Combat veteran & wife: from PTSD toward healing

by K. Faith Morgan, posted Friday, November 11, 2016 (4 months ago)

COLUMBIA, S.C. (BP) -- "Do you feel safe in our home?" Kathy Langston asked her husband, Navy Chaplain Mike Langston.

"No, I don't," he replied.

Navy Chaplain Mike Langston, now retired, served more than nine years in combat or forward deployments during his 36-year career with the U.S. Navy. Much of his deployment service was in Afghanistan and Iraq. Here Langston is shown during his 2007-2008 Iraq deployment. He would later be diagnosed with post-traumatic stress disorder. Langston left full-time service in 2011.
Photo courtesy Mike Langston
It was four years after his last tour of duty. Theirs was a family that understood deployment. Mike had been gone a total of nine and a half years during the course of their marriage.

But they weren't ready for this; the "best friend" relationship that had defined their marriage had become a distant memory replaced by tension and misunderstanding. Mike's answer to that single question was the catalyst Kathy needed to shift her perspective.

"I can tell you exactly where I was standing in the kitchen when it broke through my head down to my heart," Kathy said. "I realized I was wrong. He wasn't angry at me, and I had totally misinterpreted everything." The realization, she said, was "an act of the Holy Spirit."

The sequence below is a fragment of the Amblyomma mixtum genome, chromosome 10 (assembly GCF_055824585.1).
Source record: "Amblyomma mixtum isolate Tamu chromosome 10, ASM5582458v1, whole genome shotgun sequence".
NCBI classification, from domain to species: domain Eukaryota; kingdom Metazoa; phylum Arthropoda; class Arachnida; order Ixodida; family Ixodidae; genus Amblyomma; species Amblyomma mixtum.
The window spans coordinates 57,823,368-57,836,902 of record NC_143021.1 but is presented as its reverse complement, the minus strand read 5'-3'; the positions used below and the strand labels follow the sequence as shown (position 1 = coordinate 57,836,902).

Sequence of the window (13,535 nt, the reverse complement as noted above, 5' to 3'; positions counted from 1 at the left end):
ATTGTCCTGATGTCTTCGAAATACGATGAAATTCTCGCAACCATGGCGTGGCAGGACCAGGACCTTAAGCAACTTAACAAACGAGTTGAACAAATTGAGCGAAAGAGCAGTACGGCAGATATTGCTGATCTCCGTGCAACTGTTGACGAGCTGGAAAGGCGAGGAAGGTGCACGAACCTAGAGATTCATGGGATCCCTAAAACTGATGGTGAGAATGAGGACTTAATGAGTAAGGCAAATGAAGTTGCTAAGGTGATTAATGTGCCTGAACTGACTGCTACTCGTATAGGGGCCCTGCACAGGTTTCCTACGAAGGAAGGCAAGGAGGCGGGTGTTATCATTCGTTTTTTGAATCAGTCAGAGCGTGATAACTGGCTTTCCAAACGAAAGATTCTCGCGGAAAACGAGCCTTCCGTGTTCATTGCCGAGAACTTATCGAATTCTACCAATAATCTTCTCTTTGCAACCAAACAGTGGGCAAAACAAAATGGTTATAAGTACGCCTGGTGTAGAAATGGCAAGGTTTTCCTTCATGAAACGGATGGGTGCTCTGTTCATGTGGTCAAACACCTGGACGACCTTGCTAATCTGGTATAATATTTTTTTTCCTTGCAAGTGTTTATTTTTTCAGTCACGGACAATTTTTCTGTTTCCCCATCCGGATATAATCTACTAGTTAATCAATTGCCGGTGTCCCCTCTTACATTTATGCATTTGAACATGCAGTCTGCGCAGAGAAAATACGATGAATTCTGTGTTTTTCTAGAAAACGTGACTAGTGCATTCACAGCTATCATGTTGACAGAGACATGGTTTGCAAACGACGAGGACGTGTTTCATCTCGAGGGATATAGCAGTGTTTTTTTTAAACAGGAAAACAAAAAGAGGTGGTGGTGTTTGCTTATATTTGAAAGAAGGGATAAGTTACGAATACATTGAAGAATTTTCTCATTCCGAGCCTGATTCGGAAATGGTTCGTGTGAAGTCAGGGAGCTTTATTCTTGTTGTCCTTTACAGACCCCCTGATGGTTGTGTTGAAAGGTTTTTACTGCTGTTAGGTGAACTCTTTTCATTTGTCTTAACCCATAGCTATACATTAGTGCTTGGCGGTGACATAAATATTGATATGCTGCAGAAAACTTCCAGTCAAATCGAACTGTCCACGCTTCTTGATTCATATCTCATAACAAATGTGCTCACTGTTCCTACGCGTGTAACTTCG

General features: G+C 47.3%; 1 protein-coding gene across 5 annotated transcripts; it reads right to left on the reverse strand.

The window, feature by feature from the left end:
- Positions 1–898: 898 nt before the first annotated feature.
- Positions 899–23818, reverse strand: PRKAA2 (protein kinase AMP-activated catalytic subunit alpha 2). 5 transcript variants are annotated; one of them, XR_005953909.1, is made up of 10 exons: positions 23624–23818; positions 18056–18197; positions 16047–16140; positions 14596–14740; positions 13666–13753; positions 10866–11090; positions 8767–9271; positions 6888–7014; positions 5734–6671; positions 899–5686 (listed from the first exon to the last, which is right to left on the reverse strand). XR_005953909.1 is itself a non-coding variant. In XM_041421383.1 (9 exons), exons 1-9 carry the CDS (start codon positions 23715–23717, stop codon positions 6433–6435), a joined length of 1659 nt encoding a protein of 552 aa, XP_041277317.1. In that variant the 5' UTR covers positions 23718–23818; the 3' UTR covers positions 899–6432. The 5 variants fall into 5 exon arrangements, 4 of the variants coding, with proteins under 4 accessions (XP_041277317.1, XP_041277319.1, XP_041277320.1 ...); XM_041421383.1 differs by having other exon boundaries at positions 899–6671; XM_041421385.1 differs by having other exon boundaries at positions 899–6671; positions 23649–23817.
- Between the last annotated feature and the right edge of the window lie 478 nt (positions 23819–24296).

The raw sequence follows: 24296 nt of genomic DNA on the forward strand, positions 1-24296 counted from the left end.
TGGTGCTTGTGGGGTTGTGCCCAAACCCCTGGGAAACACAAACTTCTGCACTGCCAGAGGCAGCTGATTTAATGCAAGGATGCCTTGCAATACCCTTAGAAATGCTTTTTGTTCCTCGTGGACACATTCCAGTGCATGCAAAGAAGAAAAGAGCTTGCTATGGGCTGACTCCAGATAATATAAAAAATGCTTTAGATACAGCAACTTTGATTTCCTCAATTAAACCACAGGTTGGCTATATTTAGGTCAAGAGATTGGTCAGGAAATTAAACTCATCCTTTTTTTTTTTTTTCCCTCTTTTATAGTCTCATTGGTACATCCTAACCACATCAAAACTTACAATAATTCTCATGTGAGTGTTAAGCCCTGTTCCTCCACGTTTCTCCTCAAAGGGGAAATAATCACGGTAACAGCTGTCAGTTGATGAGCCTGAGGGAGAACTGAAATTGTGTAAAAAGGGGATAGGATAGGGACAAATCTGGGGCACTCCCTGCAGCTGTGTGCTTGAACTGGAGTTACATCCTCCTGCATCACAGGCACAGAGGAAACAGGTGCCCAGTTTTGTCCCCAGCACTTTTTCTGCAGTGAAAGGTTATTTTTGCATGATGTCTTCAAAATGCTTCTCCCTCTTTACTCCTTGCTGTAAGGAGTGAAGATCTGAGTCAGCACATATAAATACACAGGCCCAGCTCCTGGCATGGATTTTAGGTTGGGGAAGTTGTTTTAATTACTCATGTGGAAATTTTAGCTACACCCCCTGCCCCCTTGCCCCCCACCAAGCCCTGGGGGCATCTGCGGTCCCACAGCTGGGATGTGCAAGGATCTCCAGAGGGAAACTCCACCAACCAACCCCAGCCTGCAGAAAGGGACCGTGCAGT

"That was the biggest revelation. This is not aimed at me. He's just reacting. There's nothing personal in it," she said.

Retired Navy Chaplain Mike Langston and his wife Kathy are both educators in Columbia, S.C. Mike serves as a professor of chaplaincy at Columbia International University's seminary and school of ministry while is a professor teaching professional communication at the University of South Carolina.
Photo courtesy Mike Langston
"I came home from a war environment," Mike said of deployments primarily in Afghanistan and Iraq. "One day I'm on the battlefield; the next day I'm in my living room. How do you turn that off?

"Inside, I knew something was wrong, but I couldn't tell anybody because I was ashamed that as a former Marine, as a chaplain who had been on the battlefield helping other people, I was broken. Where does a chaplain go when he needs a chaplain?"

Mike was eventually diagnosed with moderate to severe PTSD (post-traumatic stress disorder).

"A governor controls how an engine runs, and if you lose that, you lose that control. PTSD does that to the internal makings of our body. We lose that governor," Mike explained. "I worked with the psychiatrist, and I started learning different techniques and tools to help me be able to ratchet down that intensity.

"That started a seven-year trek of moving toward healing and hope," he said.

"In that process, I felt like, sometimes, God had abandoned me," Mike acknowledged. "I asked, 'Where are You, God? Why me? What's going on? Where are You in the midst of all this pain and hurt?' After I started therapy, Kathy started educating herself on all the issues of PTSD.